‘Is she dead?’ Atkins asked. ‘No, but she is very dangerously ill in Guy’s Hospital’ the policeman replied. He then asked Atkins if he owned a knife and the prisoner handed him a penknife from his pocket.

Having deposited his captive at the police station Bradford went to see Lucretia in hospital. He asked her if she recognized the man that attacked her.

‘Yes’, she said, ‘It was Bill Atkins. We call him Silly Bill’.

She added that Atkins had been employed to do some painting and decorating for  her employer at the coffee house where she worked and that afterwards he had asked her for ‘a pennyworth of tea’ which she gave him. As she turned away she said he came up behind her and slashed at her throat. She screamed and he ran away.

In court Atkins confirmed the part of the girl’s story about being employed to do some whitewashing and wallpapering but nothing else. The knife the policeman found was a small pocket knife (a penknife we’d call it) and there was no blood on the blade. Atkins, who may (by the girl’s description) have been suffering with some form of mental health problem, was remanded for further inquiries and to see if the young lady recovered.

Lucretia did survive and in January 1889 she testified against Atkins at the Old Bailey. William was charged with GBH and attempted murder where the chief medical witness (Dr Gilbert, the surgeon at Holloway Prison) reported that in his opinion Atkins was ‘very weak-minded, almost imbecile’. The jury acquitted him of attempted murder but convicted him of GBH. He was sent to prison for 7 years.

[from Lloyd’s Weekly Newspaper, Sunday, December 16, 1888]

A noxious business in Southwark

Those familiar with this blog might recall that some weeks ago I wrote about a prosecution brought as a result of the manufacture of soap in a factory south of the River Thames. A similar case from 1869 once again illustrates how industrial London was in the 1800s.

Charles James Clarkson, described as a ‘Government pontoon manufacturer and waterproofer’ was brought up from remand to appear at Southwark Police Court charged with ‘carrying on business of an offensive nature’ and endangering the health of local inhabitants. That business was coating corks and cloth (for making pontoons) and hats with a mixture of naphtha and petrol – presumably to make them waterproof.

Clarkson worked out of a premises at 49 Cornwall Road, now not that far from Waterloo Station and the National Theatre, but in the late 1800s a mixed area of houses and workplaces. The charges was brought by the Lambeth Board of Works in the person of its medical officer, Dr Puckle.

Acting on information from several local residents Dr Puckle visited Clarkson’s workshop ‘and found a filthy odour emanating’ from it. The smell, he attested, ’caused sickness, and was decidedly dangerous to the local inhabitants’.

The magistrate had looked into the case prior to hearing it (showing that on occasion magistrates did investigate some of the actions brought before them). He had visited government works at Pimlico where the process was also carried out and declared that ‘he had no doubt it was a nuisance, and injurious to the inhabitants’ health’. In consequence he levied a fine of £5 on Clarkson and told him to close down his operation within the week.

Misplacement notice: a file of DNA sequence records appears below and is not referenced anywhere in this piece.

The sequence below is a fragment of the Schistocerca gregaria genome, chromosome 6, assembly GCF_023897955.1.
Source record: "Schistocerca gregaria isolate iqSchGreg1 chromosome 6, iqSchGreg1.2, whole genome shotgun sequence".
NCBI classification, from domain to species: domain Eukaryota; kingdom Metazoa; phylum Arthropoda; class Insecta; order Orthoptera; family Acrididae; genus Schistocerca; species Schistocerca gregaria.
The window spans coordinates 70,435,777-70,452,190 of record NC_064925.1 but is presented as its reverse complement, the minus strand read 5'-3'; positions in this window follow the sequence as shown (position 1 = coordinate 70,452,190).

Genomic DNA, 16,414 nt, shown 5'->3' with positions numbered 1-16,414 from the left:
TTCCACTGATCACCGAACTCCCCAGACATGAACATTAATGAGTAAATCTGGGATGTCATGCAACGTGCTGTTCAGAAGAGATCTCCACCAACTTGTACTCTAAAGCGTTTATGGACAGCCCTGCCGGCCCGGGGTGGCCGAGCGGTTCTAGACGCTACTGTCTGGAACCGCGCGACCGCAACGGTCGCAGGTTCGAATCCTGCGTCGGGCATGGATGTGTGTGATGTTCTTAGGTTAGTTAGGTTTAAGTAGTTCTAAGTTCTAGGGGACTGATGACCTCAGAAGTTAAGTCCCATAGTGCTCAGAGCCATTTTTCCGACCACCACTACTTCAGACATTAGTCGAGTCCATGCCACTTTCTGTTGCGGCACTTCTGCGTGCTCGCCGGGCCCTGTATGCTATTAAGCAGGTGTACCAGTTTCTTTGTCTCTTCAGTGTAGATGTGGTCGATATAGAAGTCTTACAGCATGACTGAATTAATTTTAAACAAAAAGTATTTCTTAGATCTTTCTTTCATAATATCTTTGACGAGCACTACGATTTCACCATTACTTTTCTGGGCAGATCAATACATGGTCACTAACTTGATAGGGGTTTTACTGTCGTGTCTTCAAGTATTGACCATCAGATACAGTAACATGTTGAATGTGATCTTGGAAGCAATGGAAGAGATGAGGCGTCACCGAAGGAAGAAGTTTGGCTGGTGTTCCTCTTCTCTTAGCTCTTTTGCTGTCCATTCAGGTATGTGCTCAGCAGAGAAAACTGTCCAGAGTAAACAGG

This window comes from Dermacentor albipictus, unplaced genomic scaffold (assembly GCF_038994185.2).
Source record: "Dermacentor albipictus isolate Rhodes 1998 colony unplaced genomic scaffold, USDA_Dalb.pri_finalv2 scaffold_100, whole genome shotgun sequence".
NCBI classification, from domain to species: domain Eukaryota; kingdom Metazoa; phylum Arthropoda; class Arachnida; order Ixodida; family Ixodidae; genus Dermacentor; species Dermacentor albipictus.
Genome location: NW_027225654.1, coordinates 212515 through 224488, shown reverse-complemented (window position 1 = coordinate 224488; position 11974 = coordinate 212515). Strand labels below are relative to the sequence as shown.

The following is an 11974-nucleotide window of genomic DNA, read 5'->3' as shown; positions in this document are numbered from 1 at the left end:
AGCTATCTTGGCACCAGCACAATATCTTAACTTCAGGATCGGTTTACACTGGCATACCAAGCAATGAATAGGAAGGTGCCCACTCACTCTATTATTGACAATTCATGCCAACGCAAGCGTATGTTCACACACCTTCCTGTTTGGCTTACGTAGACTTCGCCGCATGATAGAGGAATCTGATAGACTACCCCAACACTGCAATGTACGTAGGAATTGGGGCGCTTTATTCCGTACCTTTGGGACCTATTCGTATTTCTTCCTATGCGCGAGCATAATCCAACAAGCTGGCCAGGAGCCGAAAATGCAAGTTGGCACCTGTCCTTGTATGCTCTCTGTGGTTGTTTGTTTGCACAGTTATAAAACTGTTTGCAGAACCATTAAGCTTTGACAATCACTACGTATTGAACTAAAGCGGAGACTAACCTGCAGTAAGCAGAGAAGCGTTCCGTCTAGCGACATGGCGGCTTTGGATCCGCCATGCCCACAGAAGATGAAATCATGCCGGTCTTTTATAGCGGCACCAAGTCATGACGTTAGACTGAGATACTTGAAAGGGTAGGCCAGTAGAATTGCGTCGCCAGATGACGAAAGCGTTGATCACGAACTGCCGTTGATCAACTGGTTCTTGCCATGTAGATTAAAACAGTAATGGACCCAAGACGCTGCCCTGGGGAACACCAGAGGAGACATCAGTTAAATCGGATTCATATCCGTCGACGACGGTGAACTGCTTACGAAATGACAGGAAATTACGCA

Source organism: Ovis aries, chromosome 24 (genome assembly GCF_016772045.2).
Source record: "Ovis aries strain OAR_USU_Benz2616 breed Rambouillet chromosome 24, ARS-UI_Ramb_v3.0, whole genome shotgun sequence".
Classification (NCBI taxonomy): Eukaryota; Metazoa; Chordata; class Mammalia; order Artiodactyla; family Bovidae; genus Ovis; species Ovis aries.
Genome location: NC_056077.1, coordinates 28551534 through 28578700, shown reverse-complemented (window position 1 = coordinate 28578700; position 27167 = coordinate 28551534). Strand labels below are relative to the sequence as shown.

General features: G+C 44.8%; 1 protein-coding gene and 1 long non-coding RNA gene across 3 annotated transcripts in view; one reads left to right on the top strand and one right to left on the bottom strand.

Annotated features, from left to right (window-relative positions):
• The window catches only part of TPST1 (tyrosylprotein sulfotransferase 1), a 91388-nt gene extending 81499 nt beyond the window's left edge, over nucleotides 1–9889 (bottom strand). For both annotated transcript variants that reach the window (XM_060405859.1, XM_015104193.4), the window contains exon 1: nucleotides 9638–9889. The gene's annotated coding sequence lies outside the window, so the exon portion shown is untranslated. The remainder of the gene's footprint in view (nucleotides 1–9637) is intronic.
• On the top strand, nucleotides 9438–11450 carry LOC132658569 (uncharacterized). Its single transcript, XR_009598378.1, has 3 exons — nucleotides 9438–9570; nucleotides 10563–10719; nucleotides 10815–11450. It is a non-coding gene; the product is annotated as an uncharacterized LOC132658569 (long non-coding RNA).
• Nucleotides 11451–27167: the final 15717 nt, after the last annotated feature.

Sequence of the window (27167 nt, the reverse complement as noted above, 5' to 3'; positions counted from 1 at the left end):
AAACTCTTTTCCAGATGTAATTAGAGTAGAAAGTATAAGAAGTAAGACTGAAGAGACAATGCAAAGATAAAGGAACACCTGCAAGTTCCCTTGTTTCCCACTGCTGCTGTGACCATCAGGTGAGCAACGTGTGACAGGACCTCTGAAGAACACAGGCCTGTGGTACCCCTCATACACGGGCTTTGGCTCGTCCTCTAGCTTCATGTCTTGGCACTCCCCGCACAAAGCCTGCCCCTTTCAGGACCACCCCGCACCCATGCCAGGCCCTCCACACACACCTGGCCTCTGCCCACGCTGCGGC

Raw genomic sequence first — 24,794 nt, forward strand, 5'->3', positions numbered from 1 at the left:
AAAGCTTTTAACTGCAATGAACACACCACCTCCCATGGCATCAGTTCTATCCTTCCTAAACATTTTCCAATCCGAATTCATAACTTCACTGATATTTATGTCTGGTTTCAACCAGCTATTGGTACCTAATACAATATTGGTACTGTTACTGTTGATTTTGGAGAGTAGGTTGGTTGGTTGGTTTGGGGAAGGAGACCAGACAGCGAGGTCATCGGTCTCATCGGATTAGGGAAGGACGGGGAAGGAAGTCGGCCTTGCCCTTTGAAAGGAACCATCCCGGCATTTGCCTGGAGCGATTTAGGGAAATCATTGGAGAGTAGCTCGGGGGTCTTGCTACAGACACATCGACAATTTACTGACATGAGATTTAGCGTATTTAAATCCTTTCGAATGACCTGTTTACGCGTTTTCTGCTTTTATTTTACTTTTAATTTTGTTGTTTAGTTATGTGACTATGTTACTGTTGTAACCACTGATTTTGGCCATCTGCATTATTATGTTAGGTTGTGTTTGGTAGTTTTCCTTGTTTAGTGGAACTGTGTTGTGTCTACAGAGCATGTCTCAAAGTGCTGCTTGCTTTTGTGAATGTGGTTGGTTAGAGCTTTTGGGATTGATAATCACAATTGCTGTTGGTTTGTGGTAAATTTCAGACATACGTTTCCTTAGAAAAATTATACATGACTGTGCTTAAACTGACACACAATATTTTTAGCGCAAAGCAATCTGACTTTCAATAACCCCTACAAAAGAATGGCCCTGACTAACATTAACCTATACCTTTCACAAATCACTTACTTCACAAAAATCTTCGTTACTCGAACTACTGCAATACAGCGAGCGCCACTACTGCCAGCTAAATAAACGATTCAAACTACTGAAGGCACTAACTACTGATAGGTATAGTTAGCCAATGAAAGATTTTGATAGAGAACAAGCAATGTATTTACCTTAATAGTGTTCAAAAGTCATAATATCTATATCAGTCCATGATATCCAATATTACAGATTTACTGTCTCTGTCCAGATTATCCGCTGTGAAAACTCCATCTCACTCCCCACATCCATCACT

[from The Morning Post , Friday, October 01, 1869]

Drink: the curse of the working classes…



Throughout the nineteenth century the problem of drink (especially the drinking habits of the working classes) were the subject of intense discussion. The Temperance Movement began in the early 1820s and while it began by advocating ‘moderation’ it became more radical, demanding the prohibition of the sale of alcohol and urging people to take the pledge of abstinence. The Band of Hope was founded in Leeds in 1847 and a national organization grew from this in 1855. In 1864 William Booth founded the Salvation Army with temperance one of its key tenets.

Of course while many people agreed that moderation and even abstinence were a ‘good thing’, others either resented the attack on their lifestyle and ‘freedoms’ or saw temperance as a threat to their business and livelihood. Publicans and brewers in particular can’t have welcomed the emergence of an anti-alcohol movement.

In 1850 Mr. William Townsend was due to speak on the subject of the ‘social. moral and religious condition of the working classes’ at the Temperance Hall at Horsleydown, in Bermondsey. Before the meeting placards were printed and distributed announcing the lecture. He rose to speak but had not got very far into his lecture before he was interrupted.

A group of people close to the podium stepped forward and threw red paint at him, covering the front of his clothes. The men then left and Mr. Townsend, to his credit, finished his speech.

However, as he was leaving and stepping into a cab ‘his assailants’, who had been waiting for him nearby, rushed forward and chucked a quantity of flour all over him; he was now, as the paper dubbed him, the ‘red and white lecturer’!

Townsend told the magistrate he knew who his attackers were and his worship issued a summons for them to appear to answer the charge. Perhaps they were members of the ‘skeleton crew’ supposedly hired by landlords to thwart the efforts of the prohibitionists.

[from The Morning Post, Saturday, September 28, 1850]